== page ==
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The CYLD p.R758X worldwide recurrent nonsense mutation detected in patients with multiple familial trichoepithelioma type 1, Brooke-Spiegler syndrome and familial cylindromatosis represents a mutational hotspot in the gene
BMC Genetics volume 17, Article number: 36 (2016)
Multiple familial trichoepithelioma type 1 (MFT1; MIM 601606), a rare monogenic skin disease with autosomal dominant inheritance, is characterized by the development of multiple skin-colored papules on the central area of the face, frequently occurring in the nasolabial area. The disease is associated with various mutations in the cylindromatosis (CYLD; MIM 605018) gene that are also responsible for familial cylindromatosis (FC) and Brooke-Spiegler syndrome (BSS).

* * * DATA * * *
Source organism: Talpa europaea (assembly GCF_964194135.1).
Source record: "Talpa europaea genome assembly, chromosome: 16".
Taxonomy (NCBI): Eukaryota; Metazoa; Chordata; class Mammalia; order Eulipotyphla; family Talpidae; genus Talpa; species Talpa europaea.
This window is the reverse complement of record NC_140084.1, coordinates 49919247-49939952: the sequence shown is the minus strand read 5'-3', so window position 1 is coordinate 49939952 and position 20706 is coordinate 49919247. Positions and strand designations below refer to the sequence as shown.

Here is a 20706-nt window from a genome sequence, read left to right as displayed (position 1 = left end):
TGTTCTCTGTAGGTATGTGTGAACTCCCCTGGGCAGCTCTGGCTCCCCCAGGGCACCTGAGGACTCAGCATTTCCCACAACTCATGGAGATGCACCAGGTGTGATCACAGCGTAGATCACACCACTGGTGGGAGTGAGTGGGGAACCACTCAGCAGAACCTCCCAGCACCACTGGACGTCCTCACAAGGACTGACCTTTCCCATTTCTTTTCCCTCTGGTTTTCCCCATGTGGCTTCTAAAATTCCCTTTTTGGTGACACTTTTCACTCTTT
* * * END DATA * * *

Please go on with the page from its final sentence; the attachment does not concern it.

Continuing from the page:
Recently we have identified a Spanish MFT1 pedigree with two affected family members (father and daughter). Direct sequencing of the CYLD gene revealed a worldwide recurrent heterozygous nonsense mutation (c.2272C/T, p.R758X) in the patients.
This mutation has already been detected in patients with all three clinical variants – BSS, FC and MFT1 – of the CYLD-mutation spectrum. Haplotype analysis was performed for the Spanish patients with MFT1, Dutch patients with FC and an Austrian patient with BSS, all of whom carry the same heterozygous nonsense p.R758X CYLD mutation.